The Quieting the Titles
Newfoundland & Labrador (Application under the Quieting the Titles Act)
Regal Enterprises Limited has made a Notice of Application under the Quieting of Titles Act to the Supreme Court of Newfoundland & Labrador, Trial Division, in St. John’s, to have title to all that piece or parcel of land situated and being on the southern side of Conceptual Bay South, as set out in Schedule A, in the Province of Newfoundland & Labrador. The applicant, Regal Enterprises Limited claims to be the owner, investigated, and for a Declaration that Regal Enterprises Limited is the absolute owner thereof. Schedule A indicates the beginning point on the southern side of Conceptual Bay highway (N 5 264 166.155 metres and E307 722.343 metres of Three Degree Modified Transverse Mercator Projection NAD – 83 for the Province of Newfoundland & Labrador).
The Quieting of Titles Act (QTA) in Newfoundland and Labrador provides a mechanism for those with unmarketable land title to obtain certification of their title through the courts. The statute operates in the shadows of the common law: proceedings are begun, and often end, ex parte. There are no reported decisions of successful unchallenged quietings, which constitute the majority of quieting of titles proceedings. Reported case law under the QTA arises only in contested inter partes proceedings.
In the early 20th century, the Western Union Telegraph Company (WUTC) was attempting to acquire properties in rural areas of the Dominion of Newfoundland, but it found those properties’ titles rested on mere occupation and not on any chain of title. Many landowners in possession of those properties either had not met the threshold for obtaining title by adverse possession against the Crown or had otherwise uncertain roots of title. Due to Newfoundland’s anarchic system of property law, the WUTC was disinclined to invest without some mechanism of obtaining title with certainty.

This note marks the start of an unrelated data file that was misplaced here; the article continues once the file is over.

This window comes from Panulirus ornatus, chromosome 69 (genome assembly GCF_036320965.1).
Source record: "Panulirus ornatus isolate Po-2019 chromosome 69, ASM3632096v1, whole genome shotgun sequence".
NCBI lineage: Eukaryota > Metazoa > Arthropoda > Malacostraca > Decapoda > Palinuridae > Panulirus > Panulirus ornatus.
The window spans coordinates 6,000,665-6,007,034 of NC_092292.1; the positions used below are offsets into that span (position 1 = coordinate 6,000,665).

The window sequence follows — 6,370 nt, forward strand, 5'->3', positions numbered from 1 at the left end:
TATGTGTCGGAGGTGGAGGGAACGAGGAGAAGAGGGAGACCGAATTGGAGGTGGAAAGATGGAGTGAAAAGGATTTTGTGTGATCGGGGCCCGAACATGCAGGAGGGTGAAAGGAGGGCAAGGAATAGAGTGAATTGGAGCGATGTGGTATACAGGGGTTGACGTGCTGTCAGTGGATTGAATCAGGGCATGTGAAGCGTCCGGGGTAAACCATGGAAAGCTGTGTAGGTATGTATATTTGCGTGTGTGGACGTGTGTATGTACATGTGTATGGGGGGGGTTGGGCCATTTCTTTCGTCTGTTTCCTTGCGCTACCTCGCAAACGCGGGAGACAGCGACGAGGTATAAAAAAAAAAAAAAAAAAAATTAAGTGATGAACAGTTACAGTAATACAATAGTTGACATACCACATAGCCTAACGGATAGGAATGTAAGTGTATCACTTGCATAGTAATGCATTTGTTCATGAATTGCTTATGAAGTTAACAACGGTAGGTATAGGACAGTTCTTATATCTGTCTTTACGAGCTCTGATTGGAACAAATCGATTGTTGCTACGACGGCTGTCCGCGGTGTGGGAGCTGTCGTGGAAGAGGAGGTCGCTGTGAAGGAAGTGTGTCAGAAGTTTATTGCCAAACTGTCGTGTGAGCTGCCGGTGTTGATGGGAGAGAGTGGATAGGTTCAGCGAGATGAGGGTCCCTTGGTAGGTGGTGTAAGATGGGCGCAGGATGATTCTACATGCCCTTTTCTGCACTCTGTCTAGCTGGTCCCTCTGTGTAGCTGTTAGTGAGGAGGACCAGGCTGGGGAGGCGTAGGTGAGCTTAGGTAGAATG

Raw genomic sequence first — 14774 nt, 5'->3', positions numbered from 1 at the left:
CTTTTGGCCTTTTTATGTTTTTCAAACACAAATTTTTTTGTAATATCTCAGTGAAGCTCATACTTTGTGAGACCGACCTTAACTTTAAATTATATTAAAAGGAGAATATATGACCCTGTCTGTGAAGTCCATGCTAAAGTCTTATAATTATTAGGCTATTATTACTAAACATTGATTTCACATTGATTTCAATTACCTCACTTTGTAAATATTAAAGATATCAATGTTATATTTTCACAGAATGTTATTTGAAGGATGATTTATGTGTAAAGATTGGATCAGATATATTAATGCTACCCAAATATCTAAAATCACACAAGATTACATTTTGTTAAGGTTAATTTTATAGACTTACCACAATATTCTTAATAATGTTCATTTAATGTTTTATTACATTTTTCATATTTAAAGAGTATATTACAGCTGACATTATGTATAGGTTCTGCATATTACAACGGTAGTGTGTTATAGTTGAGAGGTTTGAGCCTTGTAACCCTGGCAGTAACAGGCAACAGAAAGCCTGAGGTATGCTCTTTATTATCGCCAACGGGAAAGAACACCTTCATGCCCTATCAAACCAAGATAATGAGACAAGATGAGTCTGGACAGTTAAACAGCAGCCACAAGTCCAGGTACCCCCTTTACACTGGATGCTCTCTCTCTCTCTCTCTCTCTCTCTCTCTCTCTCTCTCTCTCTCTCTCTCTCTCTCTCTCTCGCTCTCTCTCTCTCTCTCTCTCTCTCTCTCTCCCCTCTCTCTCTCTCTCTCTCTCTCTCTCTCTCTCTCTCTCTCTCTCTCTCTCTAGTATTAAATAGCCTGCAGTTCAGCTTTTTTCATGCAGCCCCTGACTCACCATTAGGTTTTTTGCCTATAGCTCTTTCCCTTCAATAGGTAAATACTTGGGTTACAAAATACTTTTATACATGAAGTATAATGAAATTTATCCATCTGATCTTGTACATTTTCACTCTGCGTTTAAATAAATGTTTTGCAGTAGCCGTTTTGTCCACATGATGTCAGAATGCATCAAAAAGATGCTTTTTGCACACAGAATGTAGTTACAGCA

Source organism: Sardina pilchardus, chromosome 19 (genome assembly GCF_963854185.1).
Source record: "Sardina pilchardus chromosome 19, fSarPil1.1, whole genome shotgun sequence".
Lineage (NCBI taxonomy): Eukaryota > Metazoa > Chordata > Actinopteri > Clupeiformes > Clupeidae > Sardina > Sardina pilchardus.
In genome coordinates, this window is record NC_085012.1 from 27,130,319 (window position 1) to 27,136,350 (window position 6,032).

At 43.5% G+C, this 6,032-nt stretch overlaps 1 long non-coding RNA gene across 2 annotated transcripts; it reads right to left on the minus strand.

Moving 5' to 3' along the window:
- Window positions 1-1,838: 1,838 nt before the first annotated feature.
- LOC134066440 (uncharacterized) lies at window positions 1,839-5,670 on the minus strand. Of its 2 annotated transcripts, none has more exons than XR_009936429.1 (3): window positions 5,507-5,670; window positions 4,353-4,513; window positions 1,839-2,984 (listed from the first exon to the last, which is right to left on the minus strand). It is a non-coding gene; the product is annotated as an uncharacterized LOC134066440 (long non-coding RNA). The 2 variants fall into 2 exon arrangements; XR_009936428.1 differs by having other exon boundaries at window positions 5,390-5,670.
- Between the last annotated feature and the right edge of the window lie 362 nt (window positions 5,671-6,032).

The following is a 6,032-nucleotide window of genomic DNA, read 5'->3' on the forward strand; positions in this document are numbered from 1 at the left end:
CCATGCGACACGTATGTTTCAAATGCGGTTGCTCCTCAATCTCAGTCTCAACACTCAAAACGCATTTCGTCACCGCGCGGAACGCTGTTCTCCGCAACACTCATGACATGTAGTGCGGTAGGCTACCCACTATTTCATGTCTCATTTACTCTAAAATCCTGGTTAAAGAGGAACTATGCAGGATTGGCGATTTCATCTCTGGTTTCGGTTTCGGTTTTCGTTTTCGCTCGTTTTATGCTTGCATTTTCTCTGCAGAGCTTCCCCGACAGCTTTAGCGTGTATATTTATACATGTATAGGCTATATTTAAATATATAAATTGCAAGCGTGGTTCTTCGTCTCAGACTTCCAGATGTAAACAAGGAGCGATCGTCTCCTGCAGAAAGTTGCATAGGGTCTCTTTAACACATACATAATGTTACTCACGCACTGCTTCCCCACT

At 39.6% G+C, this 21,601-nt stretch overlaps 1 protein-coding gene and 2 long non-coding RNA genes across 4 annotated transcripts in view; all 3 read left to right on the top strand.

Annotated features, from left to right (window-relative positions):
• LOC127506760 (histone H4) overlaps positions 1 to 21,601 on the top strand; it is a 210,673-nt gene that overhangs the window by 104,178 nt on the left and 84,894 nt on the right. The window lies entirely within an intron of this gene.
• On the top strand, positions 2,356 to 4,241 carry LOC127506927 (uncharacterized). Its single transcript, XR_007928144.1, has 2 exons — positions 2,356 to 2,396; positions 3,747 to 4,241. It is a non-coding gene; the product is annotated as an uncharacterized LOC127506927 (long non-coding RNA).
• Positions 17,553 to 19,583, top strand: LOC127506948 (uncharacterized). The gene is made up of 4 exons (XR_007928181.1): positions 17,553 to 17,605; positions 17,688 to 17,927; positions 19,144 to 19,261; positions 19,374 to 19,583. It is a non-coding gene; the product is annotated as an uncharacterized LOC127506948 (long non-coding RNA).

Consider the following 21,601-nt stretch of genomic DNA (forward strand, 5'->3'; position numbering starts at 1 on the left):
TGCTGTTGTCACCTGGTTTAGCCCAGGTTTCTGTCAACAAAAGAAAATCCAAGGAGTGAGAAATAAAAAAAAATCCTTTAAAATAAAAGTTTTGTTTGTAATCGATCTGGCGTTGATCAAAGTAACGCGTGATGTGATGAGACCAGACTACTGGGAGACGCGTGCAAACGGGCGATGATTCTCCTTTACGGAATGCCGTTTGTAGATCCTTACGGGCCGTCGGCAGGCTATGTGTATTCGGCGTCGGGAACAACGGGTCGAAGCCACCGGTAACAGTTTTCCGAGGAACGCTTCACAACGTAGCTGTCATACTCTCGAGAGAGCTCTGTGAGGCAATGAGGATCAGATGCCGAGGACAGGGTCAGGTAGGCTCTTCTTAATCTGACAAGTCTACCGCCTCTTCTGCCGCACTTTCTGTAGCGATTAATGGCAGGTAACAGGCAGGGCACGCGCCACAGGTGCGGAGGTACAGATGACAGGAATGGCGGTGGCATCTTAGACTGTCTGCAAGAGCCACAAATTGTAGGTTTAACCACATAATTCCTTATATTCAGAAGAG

For centuries the unrecognized illegal occupation of the Colony of Newfoundland that predated the creation of its domestic legislature (in 1832) created the problems of obtaining proper title. In fact, Imperial legislation forbade settlement in Newfoundland for centuries, until those restrictions were lifted in the early 19th century. As a result, much of Newfoundland had been settled with no legally recognized titles. The Supreme Court of Newfoundland’s decision in R v Kough (1819) confirmed that the English rule of 60 years’ occupation would bar a claim of the Crown to recover land. In rural areas, where poverty was rampant and government was largely absent, settlers had neither the means nor the inclination to obtain clear title to their lands from the central government in St. John’s. This context led to the passage of the QTA as a part of the law of Newfoundland and Labrador in 1921.
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